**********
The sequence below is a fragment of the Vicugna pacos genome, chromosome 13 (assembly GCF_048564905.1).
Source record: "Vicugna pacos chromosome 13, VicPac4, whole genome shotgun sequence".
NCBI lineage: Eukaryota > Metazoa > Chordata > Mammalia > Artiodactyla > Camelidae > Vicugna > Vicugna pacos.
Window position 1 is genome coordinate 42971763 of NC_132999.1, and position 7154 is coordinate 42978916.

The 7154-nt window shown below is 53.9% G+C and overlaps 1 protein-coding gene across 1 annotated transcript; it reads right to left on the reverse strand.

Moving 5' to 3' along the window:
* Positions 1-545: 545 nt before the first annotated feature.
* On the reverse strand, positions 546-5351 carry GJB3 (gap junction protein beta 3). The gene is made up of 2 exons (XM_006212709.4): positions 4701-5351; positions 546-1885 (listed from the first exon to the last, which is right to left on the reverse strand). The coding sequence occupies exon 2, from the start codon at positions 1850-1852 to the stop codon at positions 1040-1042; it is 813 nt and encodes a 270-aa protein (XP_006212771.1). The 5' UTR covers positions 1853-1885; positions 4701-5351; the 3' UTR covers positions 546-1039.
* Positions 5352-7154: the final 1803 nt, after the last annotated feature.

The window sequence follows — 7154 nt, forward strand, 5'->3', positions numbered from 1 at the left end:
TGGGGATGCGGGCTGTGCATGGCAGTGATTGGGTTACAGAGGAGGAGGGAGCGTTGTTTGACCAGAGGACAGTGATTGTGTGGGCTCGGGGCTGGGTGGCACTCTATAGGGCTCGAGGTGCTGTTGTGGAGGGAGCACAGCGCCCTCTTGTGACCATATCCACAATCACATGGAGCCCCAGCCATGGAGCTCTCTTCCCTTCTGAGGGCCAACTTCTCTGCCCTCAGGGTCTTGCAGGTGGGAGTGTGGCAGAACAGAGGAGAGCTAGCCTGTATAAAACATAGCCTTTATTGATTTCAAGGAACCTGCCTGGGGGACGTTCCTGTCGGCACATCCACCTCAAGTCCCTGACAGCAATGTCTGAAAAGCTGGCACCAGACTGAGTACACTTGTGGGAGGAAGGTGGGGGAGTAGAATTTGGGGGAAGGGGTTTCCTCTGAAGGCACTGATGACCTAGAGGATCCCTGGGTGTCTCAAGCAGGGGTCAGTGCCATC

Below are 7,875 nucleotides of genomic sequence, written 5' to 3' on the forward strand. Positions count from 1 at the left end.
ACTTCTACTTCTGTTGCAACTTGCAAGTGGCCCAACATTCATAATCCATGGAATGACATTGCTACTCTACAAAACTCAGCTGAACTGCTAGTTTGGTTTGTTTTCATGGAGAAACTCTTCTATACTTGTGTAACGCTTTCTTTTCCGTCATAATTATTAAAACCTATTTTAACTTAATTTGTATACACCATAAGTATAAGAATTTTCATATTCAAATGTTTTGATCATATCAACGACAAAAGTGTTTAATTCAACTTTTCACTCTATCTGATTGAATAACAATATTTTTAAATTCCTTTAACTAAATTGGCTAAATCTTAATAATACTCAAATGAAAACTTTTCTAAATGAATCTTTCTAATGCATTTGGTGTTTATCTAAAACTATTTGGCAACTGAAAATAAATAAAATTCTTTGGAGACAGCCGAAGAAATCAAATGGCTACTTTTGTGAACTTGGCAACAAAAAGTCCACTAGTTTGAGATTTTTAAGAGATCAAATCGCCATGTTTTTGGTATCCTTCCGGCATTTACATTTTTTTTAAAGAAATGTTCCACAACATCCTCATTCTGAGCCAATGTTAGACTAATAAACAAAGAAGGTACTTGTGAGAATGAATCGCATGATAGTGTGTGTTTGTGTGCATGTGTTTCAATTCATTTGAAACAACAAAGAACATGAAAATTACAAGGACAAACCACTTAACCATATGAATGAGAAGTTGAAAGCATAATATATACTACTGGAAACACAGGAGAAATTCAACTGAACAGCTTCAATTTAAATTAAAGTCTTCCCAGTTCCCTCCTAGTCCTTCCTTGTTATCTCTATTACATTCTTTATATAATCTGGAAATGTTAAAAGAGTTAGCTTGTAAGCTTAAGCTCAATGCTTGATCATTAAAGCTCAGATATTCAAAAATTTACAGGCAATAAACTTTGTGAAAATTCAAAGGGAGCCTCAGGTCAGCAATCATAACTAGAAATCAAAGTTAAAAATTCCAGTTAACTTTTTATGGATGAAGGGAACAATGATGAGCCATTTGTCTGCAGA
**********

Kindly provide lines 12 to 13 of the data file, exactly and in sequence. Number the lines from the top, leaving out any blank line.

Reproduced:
Below are 7,875 nucleotides of genomic sequence, written 5' to 3' on the forward strand. Positions count from 1 at the left end.
ACTTCTACTTCTGTTGCAACTTGCAAGTGGCCCAACATTCATAATCCATGGAATGACATTGCTACTCTACAAAACTCAGCTGAACTGCTAGTTTGGTTTGTTTTCATGGAGAAACTCTTCTATACTTGTGTAACGCTTTCTTTTCCGTCATAATTATTAAAACCTATTTTAACTTAATTTGTATACACCATAAGTATAAGAATTTTCATATTCAAATGTTTTGATCATATCAACGACAAAAGTGTTTAATTCAACTTTTCACTCTATCTGATTGAATAACAATATTTTTAAATTCCTTTAACTAAATTGGCTAAATCTTAATAATACTCAAATGAAAACTTTTCTAAATGAATCTTTCTAATGCATTTGGTGTTTATCTAAAACTATTTGGCAACTGAAAATAAATAAAATTCTTTGGAGACAGCCGAAGAAATCAAATGGCTACTTTTGTGAACTTGGCAACAAAAAGTCCACTAGTTTGAGATTTTTAAGAGATCAAATCGCCATGTTTTTGGTATCCTTCCGGCATTTACATTTTTTTTAAAGAAATGTTCCACAACATCCTCATTCTGAGCCAATGTTAGACTAATAAACAAAGAAGGTACTTGTGAGAATGAATCGCATGATAGTGTGTGTTTGTGTGCATGTGTTTCAATTCATTTGAAACAACAAAGAACATGAAAATTACAAGGACAAACCACTTAACCATATGAATGAGAAGTTGAAAGCATAATATATACTACTGGAAACACAGGAGAAATTCAACTGAACAGCTTCAATTTAAATTAAAGTCTTCCCAGTTCCCTCCTAGTCCTTCCTTGTTATCTCTATTACATTCTTTATATAATCTGGAAATGTTAAAAGAGTTAGCTTGTAAGCTTAAGCTCAATGCTTGATCATTAAAGCTCAGATATTCAAAAATTTACAGGCAATAAACTTTGTGAAAATTCAAAGGGAGCCTCAGGTCAGCAATCATAACTAGAAATCAAAGTTAAAAATTCCAGTTAACTTTTTATGGATGAAGGGAACAATGATGAGCCATTTGTCTGCAGA